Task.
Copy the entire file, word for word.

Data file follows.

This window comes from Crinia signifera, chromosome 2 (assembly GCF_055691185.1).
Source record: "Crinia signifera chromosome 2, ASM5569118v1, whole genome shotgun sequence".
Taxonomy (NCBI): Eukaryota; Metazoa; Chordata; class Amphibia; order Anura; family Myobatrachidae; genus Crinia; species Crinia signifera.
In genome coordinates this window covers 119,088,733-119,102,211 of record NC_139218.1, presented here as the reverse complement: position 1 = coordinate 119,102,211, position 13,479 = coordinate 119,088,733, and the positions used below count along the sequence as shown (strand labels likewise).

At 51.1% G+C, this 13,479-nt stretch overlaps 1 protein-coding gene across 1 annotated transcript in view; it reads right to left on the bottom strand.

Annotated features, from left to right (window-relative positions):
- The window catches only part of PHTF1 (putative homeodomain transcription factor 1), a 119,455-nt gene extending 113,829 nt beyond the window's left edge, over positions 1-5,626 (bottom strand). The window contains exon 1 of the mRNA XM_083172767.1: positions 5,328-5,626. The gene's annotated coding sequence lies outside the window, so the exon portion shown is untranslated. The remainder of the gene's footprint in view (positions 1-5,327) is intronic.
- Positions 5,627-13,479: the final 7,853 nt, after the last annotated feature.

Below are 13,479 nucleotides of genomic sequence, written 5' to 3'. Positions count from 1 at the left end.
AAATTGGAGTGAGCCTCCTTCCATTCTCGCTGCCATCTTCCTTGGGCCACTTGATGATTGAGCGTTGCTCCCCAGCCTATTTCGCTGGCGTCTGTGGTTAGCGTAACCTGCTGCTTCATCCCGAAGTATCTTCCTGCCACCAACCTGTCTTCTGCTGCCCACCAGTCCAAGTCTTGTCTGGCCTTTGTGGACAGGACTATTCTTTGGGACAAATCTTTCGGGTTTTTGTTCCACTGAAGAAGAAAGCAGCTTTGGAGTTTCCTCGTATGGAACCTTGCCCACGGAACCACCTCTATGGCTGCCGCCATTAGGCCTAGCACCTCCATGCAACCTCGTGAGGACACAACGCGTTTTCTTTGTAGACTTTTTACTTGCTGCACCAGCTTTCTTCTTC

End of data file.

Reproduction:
This window comes from Crinia signifera, chromosome 2 (assembly GCF_055691185.1).
Source record: "Crinia signifera chromosome 2, ASM5569118v1, whole genome shotgun sequence".
Taxonomy (NCBI): Eukaryota; Metazoa; Chordata; class Amphibia; order Anura; family Myobatrachidae; genus Crinia; species Crinia signifera.
In genome coordinates this window covers 119,088,733-119,102,211 of record NC_139218.1, presented here as the reverse complement: position 1 = coordinate 119,102,211, position 13,479 = coordinate 119,088,733, and the positions used below count along the sequence as shown (strand labels likewise).

At 51.1% G+C, this 13,479-nt stretch overlaps 1 protein-coding gene across 1 annotated transcript in view; it reads right to left on the bottom strand.

Annotated features, from left to right (window-relative positions):
- The window catches only part of PHTF1 (putative homeodomain transcription factor 1), a 119,455-nt gene extending 113,829 nt beyond the window's left edge, over positions 1-5,626 (bottom strand). The window contains exon 1 of the mRNA XM_083172767.1: positions 5,328-5,626. The gene's annotated coding sequence lies outside the window, so the exon portion shown is untranslated. The remainder of the gene's footprint in view (positions 1-5,327) is intronic.
- Positions 5,627-13,479: the final 7,853 nt, after the last annotated feature.

Below are 13,479 nucleotides of genomic sequence, written 5' to 3'. Positions count from 1 at the left end.
AAATTGGAGTGAGCCTCCTTCCATTCTCGCTGCCATCTTCCTTGGGCCACTTGATGATTGAGCGTTGCTCCCCAGCCTATTTCGCTGGCGTCTGTGGTTAGCGTAACCTGCTGCTTCATCCCGAAGTATCTTCCTGCCACCAACCTGTCTTCTGCTGCCCACCAGTCCAAGTCTTGTCTGGCCTTTGTGGACAGGACTATTCTTTGGGACAAATCTTTCGGGTTTTTGTTCCACTGAAGAAGAAAGCAGCTTTGGAGTTTCCTCGTATGGAACCTTGCCCACGGAACCACCTCTATGGCTGCCGCCATTAGGCCTAGCACCTCCATGCAACCTCGTGAGGACACAACGCGTTTTCTTTGTAGACTTTTTACTTGCTGCACCAGCTTTCTTCTTC